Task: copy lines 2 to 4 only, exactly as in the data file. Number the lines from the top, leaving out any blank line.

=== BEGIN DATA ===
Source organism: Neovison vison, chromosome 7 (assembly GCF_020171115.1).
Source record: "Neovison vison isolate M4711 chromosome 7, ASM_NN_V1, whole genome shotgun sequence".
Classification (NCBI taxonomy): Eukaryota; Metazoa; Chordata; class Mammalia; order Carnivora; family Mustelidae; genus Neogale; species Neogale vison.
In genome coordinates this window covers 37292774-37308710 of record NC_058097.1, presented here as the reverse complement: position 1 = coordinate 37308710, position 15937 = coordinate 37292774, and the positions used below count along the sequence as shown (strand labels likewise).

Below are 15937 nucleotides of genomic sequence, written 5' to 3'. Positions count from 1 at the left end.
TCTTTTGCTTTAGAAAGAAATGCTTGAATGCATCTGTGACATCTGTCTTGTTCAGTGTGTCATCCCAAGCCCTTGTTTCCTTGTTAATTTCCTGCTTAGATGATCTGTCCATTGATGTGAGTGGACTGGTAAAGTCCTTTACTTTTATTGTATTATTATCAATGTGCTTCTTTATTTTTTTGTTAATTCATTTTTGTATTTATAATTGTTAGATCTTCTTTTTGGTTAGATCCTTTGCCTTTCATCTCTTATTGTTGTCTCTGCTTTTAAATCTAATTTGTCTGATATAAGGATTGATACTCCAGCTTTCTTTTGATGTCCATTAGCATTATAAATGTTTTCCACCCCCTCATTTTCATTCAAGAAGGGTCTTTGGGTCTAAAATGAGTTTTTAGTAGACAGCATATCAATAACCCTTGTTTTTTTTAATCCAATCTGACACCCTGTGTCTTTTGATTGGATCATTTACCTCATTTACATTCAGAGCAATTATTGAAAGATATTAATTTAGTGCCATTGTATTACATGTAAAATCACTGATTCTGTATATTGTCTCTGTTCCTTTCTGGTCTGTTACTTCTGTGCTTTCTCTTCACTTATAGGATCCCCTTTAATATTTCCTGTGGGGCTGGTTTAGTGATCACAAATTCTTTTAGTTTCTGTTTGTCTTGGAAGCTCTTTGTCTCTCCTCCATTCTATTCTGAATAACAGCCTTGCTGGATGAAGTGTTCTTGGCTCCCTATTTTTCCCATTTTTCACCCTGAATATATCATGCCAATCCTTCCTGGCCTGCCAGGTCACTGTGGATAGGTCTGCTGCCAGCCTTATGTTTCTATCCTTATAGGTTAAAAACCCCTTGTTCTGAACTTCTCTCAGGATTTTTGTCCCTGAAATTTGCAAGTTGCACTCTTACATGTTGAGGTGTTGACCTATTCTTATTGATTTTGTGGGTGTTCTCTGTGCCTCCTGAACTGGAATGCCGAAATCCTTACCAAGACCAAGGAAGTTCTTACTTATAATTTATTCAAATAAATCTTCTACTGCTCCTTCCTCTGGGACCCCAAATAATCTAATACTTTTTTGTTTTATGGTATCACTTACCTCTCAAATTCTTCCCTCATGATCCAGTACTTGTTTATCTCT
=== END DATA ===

Source record: "Neovison vison isolate M4711 chromosome 7, ASM_NN_V1, whole genome shotgun sequence".
Classification (NCBI taxonomy): Eukaryota; Metazoa; Chordata; class Mammalia; order Carnivora; family Mustelidae; genus Neogale; species Neogale vison.
In genome coordinates this window covers 37292774-37308710 of record NC_058097.1, presented here as the reverse complement: position 1 = coordinate 37308710, position 15937 = coordinate 37292774, and the positions used below count along the sequence as shown (strand labels likewise).